Zubsolv® (buprenorphine and naloxone sublingual tablets) for sublingual administration (CIII): US prescribing information. New York: Orexo US, Inc. 2013.

  18. 18.

    Donaher PA, Welsh C. Managing opioid addiction with buprenorphine. Am Fam Physician. 2006;73(9):1573–8.

    PubMed  Google Scholar 

  19. 19.

    Jönsson M, Fischer A, Tiberg C, et al. A novel buprenorphine/naloxone tablet formulation for the treatment of opioid dependence [poster]. In: 44th Annual Medical-Scientific Conference of the American Society of Addiction Medicine; 25–28 Apr 2013; Chicago.

  20. 20.

    Ling W, Hillhouse M, Domier C, et al. Buprenorphine tapering schedule and illicit opioid use. Addiction. 2009;104(2):256–65.

    PubMed  Article  Google Scholar 

  21. 21.

    Orman JS, Keating GM. Buprenorphine/naloxone: a review of its use in the treatment of opioid dependence. Drugs. 2009;69(5):577–607.

    PubMed  Article  CAS  Google Scholar 

  22. 22.

    Ling W, Jacobs P, Hillhouse M, et al. From research to the real world: buprenorphine in the decade of the Clinical Trials Network. J Subst Abuse Treat. 2010;38(Suppl 1):S53–60.

    PubMed  Article  Google Scholar 

  23. 23.

    Orexo. Orexo takes large step forward on the road to improve treatment for people dependent on opioid pain killers [media release]. 2012 Jul 2 [online]. Available from: http://www.orexo.com/en/Investor-Relations/Press-releases/?guid=680249.

  24. 24.

    Fudala PJ, Bridge TP, Herbert S, et al. Office-based treatment of opiate addiction with a sublingual-tablet formulation of buprenorphine and naloxone. N Engl J Med. 2003;349(10):949–58.

    PubMed  Article  CAS  Google Scholar 

  25. 25.

    Kamien JB, Branstetter SA, Amass LA. Buprenorphine-naloxone versus methadone maintenance therapy: a randomised double-blind trial with opioid dependent patients. Heroin Addict Relat Clin Probl. 2008;10(4):5–18.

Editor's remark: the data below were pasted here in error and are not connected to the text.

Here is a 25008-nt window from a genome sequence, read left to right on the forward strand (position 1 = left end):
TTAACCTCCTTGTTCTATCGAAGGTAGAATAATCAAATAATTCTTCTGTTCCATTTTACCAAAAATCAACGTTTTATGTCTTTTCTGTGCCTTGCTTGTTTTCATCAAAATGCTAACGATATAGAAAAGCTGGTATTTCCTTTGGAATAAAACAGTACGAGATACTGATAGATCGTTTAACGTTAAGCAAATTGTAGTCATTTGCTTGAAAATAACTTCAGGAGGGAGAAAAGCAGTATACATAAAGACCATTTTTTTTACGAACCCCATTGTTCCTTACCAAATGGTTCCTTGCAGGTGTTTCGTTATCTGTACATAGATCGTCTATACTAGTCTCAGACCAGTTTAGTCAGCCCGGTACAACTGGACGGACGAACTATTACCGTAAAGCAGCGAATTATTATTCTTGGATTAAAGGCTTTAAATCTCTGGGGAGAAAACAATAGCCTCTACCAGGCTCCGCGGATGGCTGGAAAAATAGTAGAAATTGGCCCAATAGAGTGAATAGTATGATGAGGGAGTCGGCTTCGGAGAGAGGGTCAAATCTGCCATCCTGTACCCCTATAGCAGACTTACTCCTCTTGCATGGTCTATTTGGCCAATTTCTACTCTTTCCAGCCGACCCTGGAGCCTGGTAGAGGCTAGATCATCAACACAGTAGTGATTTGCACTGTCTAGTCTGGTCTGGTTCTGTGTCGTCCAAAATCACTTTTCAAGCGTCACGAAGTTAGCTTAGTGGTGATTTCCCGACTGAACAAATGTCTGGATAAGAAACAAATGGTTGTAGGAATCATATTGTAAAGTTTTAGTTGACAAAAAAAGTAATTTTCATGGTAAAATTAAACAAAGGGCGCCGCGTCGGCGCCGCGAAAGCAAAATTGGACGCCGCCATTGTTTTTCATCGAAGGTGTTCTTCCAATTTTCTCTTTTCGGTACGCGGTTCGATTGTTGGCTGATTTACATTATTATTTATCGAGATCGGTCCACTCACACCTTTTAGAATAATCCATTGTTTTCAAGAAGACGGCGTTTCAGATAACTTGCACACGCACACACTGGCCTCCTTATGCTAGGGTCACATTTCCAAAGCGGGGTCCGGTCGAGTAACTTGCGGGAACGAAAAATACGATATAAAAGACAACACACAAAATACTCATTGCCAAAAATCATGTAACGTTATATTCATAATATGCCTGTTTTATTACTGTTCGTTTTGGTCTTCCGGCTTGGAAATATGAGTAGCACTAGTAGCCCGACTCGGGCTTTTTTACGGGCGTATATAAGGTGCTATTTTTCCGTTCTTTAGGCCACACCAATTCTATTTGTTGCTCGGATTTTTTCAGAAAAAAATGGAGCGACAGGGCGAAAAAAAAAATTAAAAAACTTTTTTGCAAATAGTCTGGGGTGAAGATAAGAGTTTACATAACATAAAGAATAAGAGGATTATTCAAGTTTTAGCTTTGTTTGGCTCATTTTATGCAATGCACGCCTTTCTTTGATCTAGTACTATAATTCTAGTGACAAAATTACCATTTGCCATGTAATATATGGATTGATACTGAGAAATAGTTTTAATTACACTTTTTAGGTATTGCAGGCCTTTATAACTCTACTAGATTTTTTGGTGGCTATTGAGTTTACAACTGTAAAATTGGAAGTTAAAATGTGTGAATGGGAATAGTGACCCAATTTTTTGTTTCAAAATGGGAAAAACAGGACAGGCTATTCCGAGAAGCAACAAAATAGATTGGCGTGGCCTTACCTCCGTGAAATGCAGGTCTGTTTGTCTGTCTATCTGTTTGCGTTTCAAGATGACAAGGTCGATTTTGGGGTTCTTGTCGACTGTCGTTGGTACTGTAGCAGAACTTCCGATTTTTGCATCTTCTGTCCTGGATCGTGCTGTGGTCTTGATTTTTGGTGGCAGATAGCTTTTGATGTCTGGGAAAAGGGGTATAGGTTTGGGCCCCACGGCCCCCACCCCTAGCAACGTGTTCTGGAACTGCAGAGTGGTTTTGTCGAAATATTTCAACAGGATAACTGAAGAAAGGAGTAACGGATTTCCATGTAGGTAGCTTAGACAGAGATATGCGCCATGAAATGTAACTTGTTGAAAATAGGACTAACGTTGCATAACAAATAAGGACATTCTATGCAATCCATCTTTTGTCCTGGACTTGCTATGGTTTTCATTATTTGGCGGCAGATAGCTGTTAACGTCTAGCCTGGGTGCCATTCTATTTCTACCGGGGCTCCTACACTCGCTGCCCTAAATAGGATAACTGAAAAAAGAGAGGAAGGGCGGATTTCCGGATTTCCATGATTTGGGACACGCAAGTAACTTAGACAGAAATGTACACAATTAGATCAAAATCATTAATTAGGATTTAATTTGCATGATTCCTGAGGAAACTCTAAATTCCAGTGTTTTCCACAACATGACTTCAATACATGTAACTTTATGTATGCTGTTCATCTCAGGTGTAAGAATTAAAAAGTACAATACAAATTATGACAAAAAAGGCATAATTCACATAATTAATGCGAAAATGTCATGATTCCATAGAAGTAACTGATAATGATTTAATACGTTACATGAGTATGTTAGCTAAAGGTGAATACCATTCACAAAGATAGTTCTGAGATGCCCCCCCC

Google Scholar 

  26. 26.

    Kakko J, Grönbladh L, Svanborg KD, et al. A stepped care strategy using buprenorphine and methadone versus conventional methadone maintenance in heroin dependence: a randomized controlled trial. Am J Psychiatry. 2007;164(5):797–803.

    PubMed  Article  Google Scholar 

  27. 27.

    Apelt SM, Scherbaum N, Gölz J, et al. Safety, effectiveness and tolerance of buprenorphine-naloxone in the treatment of opioid dependence: results from a nationwide non-interventional study in routine care. Pharmacopsychiatry. 2013;46(3):94–107.

    PubMed  Article  CAS  Google Scholar 

  28. 28.

    Stimolo C, Favero VD, Zecchinato G, et al. Safety and tolerability of the switch from buprenorphine to buprenorphine/naloxone in an Italian addiction treatment centre. Clin Drug Investig. 2010;30(Suppl 1):27–31.

    PubMed  Article  CAS  Google Scholar 

Download references

Acknowledgement

The manuscript was reviewed by: S. Helm, Pacific Coast Pain Management Center, Laguna Hills, CA, USA; M. Hillhouse, UCLA Integrated Substance Abuse Programs, Los Angeles, CA, USA, C.M. Renzelli, Gateway Rehabilitation Center, Moon Township, PA, USA.

Disclosure

The preparation of this review was not supported by any external funding. During the peer review process, the manufacturer of the agent under review was offered an opportunity to comment on the article. Changes resulting from comments received were made by the author on the basis of scientific and editorial merit.

Author information

Affiliations

Authors

Corresponding author

Correspondence to Katherine A. Lyseng-Williamson.

Rights and permissions

Reprints and Permissions

About this article

Cite this article

Lyseng-Williamson, K.A. Buprenorphine/naloxone sublingual tablet (Zubsolv®): a guide to its use in the maintenance treatment of opioid dependence in the USA. Drugs Ther Perspect 29, 336–341 (2013). https://doi.org/10.1007/s40267-013-0079-z

Download citation

Keywords

  • Naloxone
  • Buprenorphine
  • Atazanavir
  • Opioid Dependence
  • Opioid Withdrawal